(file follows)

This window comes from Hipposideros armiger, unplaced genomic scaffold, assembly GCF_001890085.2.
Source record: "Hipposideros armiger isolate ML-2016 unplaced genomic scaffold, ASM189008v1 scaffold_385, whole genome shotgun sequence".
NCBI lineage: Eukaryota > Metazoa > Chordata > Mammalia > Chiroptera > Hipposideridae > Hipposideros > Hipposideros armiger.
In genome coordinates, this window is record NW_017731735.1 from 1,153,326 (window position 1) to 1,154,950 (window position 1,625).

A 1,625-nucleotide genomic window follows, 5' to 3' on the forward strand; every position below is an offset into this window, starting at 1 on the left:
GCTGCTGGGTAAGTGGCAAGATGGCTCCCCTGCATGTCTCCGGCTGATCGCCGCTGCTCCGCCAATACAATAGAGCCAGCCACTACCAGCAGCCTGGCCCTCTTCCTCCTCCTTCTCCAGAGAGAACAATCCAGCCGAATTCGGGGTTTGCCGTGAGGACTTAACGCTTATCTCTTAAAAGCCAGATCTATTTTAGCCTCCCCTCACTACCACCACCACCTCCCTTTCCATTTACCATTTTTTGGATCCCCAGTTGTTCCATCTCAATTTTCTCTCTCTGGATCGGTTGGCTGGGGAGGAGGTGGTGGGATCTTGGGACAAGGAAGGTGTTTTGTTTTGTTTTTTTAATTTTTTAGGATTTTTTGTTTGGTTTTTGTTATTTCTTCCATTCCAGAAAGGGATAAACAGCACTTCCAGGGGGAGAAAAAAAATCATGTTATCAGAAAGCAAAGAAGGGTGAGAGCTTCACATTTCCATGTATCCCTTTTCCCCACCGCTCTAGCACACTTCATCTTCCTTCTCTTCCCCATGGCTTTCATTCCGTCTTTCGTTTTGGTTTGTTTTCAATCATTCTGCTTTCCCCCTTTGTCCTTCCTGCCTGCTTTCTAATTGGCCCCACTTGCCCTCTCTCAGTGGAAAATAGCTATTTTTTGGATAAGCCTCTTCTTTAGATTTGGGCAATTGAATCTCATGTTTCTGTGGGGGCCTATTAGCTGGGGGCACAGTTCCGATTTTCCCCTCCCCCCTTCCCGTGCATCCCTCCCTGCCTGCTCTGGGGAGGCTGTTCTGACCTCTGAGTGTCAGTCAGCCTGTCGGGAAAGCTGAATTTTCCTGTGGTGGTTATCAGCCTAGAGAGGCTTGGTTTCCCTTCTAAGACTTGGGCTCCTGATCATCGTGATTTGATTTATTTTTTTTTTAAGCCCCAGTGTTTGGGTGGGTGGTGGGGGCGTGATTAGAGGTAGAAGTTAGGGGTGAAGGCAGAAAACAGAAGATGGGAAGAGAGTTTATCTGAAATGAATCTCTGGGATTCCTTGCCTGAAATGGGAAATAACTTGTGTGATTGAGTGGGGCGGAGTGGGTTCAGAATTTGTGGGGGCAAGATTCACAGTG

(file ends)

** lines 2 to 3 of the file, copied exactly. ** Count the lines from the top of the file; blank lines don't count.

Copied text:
Source record: "Hipposideros armiger isolate ML-2016 unplaced genomic scaffold, ASM189008v1 scaffold_385, whole genome shotgun sequence".
NCBI lineage: Eukaryota > Metazoa > Chordata > Mammalia > Chiroptera > Hipposideridae > Hipposideros > Hipposideros armiger.